Also at the November branch meeting, former Branch Secretary, Mark Butcher was presented with a framed certificate of appreciation and a gift of thanks for his services to the branch over a 10 year period as secretary. Mark handed over the role of Secretary earlier this year in order to concentrate on other activities. Mark played a vital role in keeping the Regimental name visible and relevant and ensuring branch membership remained healthy and strong.

In December, branch members celebrated by attending a Christmas party night at North Notts Community Arena. The evening’s entertainment was provided by tribute acts Benidorm Tom (Tom Jones) and She’s Pink (Pink). The following week, some members gathered for a more sedate evening meal at the Blue Bell in Carlton in Lindrick.

Worksop Branch meetings continue to be held at The Station Hotel in Worksop, 6pm on the last Sunday of every other month. The next meeting will be on Sunday 28th January 2024.


The Buddy Buddy group, based in Chesterfield, has been running for around 18 months now and is a Tri-Service, multi cap badge group for veterans (although serving personnel are invited to come along), both male and female, of all ages. It is an informal group that meets once a month with a guest speaker and food. Although not a formal support group, it applies the Buddy Buddy system that was used whilst serving - looking out for each other.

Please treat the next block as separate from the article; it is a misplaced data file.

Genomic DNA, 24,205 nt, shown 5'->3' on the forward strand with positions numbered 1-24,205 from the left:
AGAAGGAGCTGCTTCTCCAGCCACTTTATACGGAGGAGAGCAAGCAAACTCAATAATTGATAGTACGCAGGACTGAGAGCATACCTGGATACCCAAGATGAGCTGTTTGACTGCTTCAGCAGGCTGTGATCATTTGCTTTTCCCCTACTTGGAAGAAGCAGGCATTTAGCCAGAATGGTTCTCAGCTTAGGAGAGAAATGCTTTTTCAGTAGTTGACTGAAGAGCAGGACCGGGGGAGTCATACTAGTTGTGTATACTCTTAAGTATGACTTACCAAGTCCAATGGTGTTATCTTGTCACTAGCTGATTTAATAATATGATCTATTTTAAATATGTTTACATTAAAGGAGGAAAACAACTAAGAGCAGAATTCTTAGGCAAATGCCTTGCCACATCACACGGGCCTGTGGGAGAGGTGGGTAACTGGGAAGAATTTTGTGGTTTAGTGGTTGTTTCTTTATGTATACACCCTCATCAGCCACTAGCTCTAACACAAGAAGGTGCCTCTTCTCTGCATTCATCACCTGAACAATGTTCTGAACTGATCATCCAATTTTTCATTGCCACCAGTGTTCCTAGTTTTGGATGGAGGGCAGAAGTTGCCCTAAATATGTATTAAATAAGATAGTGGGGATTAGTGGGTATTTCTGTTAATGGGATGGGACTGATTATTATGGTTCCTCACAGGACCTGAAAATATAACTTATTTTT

The next meeting will be held on Thursday 25 January from 1800 – 2000 hours. Full details are on the flyer and you can also contact Oli Barnes (ex WFR/Mercian).


Veterans’ Gateway, a 24-hour point of contact for veterans’ support, have an app enabling any ex-Service personnel who are in need to get help from the palm of their hands. It is available for free download on Google Play (Android devices) and the Apple App Store (Apple devices).

Using a smartphone or tablet, the Veterans’ Gateway app helps veterans find organisations within their local area to help with issues such as finances, housing, employment, relationship, physical and mental health.

The directory, which is intuitive and easy to use, groups all NHS facilities across the country, and over 2,000 charitable organisations, allowing veterans and their families to access local support.